Critics rejected concessions announced by the Culture Secretary, Ben Bradshaw, who said the new law would not allow the promotion of alcohol, junk food or gambling.
But Compass, a 30,000-strong centre-left pressure group that regularly wins the support of 100 Labour MPs for its campaigns, said it would press on with its drive to block the move. It warned that the decision would harm children by exposing them to more advertising.
Gavin Hayes, the general secretary of Compass, said: "This is a backwards step which will worsen the commercial pressures on children, further allowing marketers to exploit children's vulnerabilities in the name of profit. It is particularly hard to protect children from product placement because it may not be consciously recognised."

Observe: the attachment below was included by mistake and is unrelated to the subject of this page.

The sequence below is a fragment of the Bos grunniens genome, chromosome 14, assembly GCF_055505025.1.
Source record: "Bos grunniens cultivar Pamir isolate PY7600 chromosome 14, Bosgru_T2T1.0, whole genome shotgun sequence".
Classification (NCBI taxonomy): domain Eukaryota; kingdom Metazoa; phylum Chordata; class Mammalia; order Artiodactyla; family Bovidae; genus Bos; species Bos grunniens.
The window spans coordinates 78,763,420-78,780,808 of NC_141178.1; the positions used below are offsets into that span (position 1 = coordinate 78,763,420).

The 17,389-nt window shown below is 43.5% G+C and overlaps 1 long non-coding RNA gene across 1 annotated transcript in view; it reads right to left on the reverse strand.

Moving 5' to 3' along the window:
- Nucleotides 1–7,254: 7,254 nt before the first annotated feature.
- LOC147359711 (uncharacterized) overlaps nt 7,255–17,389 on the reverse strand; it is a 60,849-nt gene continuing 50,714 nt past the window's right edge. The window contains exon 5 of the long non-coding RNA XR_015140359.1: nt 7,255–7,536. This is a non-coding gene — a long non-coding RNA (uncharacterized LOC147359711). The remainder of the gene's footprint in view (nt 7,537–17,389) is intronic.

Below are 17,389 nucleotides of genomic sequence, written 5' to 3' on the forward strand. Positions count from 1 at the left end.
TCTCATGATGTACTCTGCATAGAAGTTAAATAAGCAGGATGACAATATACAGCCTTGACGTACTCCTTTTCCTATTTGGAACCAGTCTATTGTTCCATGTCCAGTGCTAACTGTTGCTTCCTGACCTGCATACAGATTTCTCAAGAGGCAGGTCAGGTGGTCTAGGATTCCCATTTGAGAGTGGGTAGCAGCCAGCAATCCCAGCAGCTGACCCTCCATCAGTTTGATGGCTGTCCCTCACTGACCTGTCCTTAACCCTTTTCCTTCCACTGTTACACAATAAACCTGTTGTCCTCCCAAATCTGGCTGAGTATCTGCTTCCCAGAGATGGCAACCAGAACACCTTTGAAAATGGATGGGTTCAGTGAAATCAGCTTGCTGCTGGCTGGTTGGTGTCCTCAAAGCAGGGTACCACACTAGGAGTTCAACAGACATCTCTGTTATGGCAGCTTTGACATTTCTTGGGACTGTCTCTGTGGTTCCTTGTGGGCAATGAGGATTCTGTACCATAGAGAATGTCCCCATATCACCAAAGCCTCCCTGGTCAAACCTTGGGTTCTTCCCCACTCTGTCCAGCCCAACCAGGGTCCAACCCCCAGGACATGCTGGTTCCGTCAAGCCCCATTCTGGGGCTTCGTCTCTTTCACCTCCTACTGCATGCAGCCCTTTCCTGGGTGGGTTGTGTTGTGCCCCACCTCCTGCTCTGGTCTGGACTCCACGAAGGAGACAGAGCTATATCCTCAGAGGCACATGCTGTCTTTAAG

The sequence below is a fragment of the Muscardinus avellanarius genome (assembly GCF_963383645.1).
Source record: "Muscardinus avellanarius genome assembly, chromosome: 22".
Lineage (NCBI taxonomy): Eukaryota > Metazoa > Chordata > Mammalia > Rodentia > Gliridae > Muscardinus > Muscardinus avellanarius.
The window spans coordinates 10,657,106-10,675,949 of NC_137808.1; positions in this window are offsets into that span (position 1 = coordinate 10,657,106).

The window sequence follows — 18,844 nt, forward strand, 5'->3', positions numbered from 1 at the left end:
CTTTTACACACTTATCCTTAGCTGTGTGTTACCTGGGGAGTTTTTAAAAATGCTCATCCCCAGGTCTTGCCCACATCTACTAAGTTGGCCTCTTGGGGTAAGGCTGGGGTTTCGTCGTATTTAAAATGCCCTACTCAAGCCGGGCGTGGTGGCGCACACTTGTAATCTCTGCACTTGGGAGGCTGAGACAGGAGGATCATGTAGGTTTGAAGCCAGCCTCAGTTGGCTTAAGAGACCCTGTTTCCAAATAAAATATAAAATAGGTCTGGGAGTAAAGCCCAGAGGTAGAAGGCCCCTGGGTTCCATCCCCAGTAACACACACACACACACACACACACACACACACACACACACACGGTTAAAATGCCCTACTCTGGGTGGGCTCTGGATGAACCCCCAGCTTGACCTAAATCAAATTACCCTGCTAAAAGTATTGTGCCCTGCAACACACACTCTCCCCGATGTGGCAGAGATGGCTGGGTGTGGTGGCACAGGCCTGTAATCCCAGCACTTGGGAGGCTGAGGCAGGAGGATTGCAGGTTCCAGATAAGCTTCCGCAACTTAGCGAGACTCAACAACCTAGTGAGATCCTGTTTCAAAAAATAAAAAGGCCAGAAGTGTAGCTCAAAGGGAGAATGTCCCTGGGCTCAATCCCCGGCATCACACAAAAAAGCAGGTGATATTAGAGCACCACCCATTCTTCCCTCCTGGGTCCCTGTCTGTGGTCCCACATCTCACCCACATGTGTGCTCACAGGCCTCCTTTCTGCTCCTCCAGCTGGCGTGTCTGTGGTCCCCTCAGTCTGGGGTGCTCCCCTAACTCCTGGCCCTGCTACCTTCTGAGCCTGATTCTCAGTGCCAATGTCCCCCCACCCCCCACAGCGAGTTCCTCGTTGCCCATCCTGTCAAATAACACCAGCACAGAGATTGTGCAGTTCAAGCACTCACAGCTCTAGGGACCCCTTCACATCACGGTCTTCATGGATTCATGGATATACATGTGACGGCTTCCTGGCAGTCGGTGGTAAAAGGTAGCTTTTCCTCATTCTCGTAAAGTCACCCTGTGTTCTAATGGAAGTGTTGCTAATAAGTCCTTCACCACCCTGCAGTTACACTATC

Hayes said Bradshaw's decision to water down his original plan left the Government defending "an incoherent middle ground" that would neither protect children nor remove the UK's competitive advantage in TV programme-making.
Bradshaw insisted he had taken account of the legitimate concerns by amending his proposals. But the UK was the only European Union country other than Denmark not planning to allow product placement. Without it, there would be "continuing damage" at a time when "this crucial part of our creative industries needs all the support we can give it".